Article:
You’ve all seen our financial results year-to-date. Let me just, again, point out, we’ve had a very strong first half. Our RevPAR in this first six months was up 14.7%, our total RevPAR up 13.4%.This far exceeds any of the brand company results or the other lodging peers. Our EBITDA margin, again, is exceeding the competition at an increase of 410 basis points.

These metrics, again, speak to our cost containment that we are keeping in place, our revenue enhancement programs and our asset management capabilities. And our comparable EBITDA for the first six months was up 18.4%. And our RevPAR growth to EBITDA growth is regularly trending in the two to three times ratio.

On our second quarter call, we increased our guidance. Originally, we came out with RevPAR guidance at the beginning of the year of 7.5% to 9% range. We increased it to 8% to 9.5% and we are very comfortable at the higher end of guidance on all these metrics. Margins are due to expand in the 200 to 300 basis points, and EBITDA to increase up to 17% this year over 2010.

Laurence opened this meeting highlighting the eight key attributes, which defined the unique value proposition for being a BEE shareholder. I just want to reiterate those points one last time in closing. We truly are the only pure play high-end lodging REIT, and we simply have the best portfolio on the public markets. High-end has outperformed the industry in every other recovery, and we feel this will be true in spades in this recovery as well given that our demographic, which is the corporate traveler, as well as the high-end business traveler – that demographic is in very good financial shape compared to some of the other parts of the economy.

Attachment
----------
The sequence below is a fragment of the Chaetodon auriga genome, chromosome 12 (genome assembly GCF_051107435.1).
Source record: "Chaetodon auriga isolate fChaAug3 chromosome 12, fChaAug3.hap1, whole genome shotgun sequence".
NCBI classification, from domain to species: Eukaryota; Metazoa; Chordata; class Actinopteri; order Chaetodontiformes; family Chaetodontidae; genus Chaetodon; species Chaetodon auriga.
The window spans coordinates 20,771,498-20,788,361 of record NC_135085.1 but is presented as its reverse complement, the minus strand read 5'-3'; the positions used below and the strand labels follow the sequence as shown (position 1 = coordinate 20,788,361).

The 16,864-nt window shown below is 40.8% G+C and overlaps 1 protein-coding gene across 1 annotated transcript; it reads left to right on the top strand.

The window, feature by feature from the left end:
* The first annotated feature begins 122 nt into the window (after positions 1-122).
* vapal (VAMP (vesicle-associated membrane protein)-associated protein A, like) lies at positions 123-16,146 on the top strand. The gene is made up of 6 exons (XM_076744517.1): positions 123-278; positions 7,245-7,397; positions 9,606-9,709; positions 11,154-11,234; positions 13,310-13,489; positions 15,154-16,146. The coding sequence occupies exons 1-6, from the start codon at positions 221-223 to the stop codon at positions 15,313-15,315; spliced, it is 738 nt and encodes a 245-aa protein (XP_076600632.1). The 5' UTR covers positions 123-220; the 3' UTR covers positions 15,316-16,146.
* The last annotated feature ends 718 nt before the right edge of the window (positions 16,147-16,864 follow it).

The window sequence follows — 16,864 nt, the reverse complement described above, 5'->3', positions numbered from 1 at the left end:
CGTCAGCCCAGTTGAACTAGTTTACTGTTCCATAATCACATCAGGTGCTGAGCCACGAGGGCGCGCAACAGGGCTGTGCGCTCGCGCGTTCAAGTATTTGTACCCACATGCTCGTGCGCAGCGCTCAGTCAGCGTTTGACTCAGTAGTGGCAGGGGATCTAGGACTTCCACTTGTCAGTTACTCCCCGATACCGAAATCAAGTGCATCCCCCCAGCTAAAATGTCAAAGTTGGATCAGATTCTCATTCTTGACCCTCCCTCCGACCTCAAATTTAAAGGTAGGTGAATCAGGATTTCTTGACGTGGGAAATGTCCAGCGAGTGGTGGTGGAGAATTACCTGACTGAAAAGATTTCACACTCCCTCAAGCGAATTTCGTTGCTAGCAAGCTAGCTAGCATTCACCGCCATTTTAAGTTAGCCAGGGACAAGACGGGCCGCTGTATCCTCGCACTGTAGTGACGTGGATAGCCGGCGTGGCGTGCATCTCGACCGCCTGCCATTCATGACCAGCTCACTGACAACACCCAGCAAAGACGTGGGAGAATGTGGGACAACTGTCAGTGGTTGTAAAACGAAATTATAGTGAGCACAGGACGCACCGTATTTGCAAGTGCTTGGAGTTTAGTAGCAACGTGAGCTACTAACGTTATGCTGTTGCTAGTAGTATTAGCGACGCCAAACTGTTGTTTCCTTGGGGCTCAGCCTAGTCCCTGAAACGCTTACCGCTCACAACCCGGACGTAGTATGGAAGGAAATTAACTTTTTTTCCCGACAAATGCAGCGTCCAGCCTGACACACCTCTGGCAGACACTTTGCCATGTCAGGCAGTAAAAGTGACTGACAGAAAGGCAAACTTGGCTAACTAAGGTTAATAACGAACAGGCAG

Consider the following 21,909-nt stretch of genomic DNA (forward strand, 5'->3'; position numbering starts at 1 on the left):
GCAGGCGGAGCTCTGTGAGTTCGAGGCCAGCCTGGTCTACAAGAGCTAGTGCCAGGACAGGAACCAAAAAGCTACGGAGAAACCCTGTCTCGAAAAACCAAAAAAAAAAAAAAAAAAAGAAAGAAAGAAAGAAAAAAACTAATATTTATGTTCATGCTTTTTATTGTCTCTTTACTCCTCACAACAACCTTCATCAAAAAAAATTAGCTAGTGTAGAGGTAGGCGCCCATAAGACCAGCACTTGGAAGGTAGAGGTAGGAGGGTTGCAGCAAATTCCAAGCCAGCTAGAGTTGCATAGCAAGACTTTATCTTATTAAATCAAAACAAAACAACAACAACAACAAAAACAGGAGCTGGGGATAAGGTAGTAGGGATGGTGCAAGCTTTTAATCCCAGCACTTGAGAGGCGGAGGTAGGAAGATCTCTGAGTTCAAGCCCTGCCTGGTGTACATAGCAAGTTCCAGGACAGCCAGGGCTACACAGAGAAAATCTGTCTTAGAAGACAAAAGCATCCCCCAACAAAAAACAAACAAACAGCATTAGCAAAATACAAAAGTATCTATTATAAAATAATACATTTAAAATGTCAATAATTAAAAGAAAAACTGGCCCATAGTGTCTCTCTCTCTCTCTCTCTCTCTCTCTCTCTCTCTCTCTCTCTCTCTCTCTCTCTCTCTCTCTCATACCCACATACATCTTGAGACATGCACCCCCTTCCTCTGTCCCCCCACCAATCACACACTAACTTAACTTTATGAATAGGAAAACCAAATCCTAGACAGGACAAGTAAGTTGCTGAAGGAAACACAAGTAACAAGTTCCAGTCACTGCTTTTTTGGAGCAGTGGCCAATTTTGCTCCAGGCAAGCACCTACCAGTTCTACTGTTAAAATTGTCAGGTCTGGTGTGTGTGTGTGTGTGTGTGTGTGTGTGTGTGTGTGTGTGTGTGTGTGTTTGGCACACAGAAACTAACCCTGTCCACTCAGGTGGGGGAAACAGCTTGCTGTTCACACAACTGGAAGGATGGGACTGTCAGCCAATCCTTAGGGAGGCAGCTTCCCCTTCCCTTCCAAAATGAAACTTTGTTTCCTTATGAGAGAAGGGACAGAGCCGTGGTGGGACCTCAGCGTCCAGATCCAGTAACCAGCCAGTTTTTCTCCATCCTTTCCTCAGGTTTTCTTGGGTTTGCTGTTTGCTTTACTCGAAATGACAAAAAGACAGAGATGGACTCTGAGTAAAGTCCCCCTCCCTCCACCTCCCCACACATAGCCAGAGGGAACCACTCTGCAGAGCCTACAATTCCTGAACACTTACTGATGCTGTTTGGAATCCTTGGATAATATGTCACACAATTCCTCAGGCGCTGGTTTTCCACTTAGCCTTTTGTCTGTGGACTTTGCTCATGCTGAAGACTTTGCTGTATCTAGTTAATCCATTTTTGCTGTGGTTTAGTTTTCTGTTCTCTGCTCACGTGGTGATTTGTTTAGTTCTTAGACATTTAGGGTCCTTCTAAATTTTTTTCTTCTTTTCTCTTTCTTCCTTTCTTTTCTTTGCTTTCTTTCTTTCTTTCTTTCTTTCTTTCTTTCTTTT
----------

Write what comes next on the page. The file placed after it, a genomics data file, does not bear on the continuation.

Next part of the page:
We keep saying this, but we really feel our metrics prove it, and we were really not trying to be arrogant about it, but we have industry leading asset management expertise, which we really feel sets the bar for the whole the industry. Our assets are in pristine condition, and we are continuing to evaluate significant ROI opportunities. And we will continue to spend relatively modest levels of capital to enhance the return at each of our hotels. We have significant embedded organic growth, again, to get back to peak and beyond. And so, it very much limits any need to acquire or buy external growth. We use this metric a lot and it is so true. Our replacement cost not even including land and we have land on beaches in California, on Michigan Avenue, in Georgetown.

So not even given any credit for that land, we know it would cost over $700,000 a key to replace just the hard assets of our hotels versus at where we are trading in our stock price well below half of that less than $350,000 a key. We have historically low supply growth environment. Laurence pointed that out. I’m not as old as Laurence. I have not been through quite as many cycles, but I believe him, and it has never been this low in the past, although I have been through some cycles too. And it really is unique to this recovery that we just have no new hotels, particularly in our space, coming out of the ground.